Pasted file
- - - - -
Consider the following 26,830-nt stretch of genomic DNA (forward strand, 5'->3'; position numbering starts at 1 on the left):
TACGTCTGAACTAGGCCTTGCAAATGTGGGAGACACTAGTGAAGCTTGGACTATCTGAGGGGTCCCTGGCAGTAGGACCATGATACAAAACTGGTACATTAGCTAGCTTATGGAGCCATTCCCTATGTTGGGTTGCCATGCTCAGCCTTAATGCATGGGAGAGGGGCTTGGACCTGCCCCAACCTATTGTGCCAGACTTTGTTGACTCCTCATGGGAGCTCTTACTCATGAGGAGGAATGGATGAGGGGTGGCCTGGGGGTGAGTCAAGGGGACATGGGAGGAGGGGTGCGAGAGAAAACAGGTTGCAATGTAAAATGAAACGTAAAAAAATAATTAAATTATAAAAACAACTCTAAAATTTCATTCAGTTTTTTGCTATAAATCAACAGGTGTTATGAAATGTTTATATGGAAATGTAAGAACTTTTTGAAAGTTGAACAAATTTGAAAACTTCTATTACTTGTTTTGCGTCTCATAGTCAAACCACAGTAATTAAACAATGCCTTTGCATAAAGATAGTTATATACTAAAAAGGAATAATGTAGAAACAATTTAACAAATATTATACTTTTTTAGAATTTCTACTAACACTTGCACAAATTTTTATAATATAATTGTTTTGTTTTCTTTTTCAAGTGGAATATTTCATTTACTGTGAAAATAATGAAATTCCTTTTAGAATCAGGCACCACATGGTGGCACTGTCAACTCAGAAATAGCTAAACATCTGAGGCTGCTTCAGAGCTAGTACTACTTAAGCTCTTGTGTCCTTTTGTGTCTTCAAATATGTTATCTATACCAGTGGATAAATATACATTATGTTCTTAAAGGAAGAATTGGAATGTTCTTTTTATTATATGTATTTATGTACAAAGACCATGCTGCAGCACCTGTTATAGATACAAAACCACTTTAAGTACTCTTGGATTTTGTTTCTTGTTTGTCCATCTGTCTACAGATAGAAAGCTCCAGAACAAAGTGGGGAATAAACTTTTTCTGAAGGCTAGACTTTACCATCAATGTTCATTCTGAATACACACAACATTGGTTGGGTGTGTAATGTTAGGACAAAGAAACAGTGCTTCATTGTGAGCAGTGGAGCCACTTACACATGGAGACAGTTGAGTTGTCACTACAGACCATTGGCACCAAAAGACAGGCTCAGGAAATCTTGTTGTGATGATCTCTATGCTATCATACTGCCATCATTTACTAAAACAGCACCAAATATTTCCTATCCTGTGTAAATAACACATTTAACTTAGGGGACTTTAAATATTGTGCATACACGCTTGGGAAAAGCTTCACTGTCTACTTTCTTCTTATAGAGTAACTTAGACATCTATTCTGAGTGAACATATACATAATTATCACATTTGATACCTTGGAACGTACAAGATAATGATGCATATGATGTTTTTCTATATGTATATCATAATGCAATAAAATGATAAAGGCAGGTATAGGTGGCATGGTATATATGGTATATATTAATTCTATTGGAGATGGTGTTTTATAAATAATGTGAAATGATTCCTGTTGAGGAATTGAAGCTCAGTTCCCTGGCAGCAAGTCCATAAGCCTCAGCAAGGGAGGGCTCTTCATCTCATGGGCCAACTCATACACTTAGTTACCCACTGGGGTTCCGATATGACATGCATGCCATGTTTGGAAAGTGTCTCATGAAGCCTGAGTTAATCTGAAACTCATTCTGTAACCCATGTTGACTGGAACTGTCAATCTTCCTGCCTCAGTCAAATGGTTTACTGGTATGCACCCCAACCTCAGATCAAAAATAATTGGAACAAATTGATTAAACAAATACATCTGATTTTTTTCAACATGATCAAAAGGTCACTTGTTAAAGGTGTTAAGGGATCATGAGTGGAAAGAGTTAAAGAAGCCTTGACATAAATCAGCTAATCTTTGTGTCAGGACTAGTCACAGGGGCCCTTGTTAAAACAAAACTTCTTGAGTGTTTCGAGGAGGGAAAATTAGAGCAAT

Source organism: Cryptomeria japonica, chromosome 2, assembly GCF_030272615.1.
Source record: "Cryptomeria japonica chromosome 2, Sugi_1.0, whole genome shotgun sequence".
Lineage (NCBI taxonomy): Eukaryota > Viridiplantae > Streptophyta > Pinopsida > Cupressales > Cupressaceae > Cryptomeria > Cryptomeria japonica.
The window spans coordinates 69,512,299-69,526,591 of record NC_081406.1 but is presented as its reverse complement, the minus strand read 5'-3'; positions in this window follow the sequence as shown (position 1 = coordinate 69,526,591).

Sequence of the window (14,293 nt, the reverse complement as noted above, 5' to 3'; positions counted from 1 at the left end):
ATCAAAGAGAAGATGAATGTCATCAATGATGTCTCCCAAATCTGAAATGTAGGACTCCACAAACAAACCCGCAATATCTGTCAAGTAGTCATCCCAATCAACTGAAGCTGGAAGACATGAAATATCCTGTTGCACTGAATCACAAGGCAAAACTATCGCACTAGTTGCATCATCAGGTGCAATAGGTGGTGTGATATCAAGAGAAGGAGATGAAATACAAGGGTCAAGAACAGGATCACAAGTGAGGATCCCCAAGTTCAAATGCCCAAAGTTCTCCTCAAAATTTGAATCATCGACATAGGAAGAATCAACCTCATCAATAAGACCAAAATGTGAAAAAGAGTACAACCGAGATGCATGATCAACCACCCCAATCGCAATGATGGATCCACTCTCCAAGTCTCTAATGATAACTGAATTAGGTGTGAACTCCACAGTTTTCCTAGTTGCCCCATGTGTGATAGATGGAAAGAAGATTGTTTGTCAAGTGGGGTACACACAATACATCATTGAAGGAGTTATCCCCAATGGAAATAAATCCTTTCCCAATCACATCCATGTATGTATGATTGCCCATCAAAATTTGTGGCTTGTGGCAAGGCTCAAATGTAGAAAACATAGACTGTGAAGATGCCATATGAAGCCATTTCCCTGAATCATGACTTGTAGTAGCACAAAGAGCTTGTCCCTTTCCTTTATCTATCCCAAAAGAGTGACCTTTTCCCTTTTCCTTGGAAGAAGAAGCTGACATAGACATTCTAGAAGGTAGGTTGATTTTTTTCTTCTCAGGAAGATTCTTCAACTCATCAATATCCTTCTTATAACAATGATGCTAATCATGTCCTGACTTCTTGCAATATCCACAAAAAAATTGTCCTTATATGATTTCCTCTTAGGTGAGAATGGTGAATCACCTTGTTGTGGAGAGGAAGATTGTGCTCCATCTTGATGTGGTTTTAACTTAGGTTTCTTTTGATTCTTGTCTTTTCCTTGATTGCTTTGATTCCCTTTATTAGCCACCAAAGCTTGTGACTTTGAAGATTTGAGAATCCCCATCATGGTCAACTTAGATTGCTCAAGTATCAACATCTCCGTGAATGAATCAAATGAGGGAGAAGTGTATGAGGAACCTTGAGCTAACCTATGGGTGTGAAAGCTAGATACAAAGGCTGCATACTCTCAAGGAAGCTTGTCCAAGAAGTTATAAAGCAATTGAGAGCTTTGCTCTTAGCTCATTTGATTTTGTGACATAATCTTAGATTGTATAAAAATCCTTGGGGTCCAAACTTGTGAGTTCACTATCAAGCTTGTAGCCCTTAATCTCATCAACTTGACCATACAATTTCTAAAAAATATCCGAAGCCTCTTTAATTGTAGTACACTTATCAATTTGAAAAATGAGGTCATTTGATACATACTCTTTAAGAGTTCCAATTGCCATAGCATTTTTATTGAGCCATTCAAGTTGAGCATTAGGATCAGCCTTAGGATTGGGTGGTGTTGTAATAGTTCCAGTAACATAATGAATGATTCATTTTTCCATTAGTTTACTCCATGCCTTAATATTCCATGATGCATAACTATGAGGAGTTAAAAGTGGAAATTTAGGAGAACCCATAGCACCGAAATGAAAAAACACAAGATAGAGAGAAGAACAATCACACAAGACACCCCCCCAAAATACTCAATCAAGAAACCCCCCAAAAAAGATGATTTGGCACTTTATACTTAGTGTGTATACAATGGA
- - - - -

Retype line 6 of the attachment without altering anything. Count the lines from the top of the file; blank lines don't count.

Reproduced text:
The window spans coordinates 69,512,299-69,526,591 of record NC_081406.1 but is presented as its reverse complement, the minus strand read 5'-3'; positions in this window follow the sequence as shown (position 1 = coordinate 69,526,591).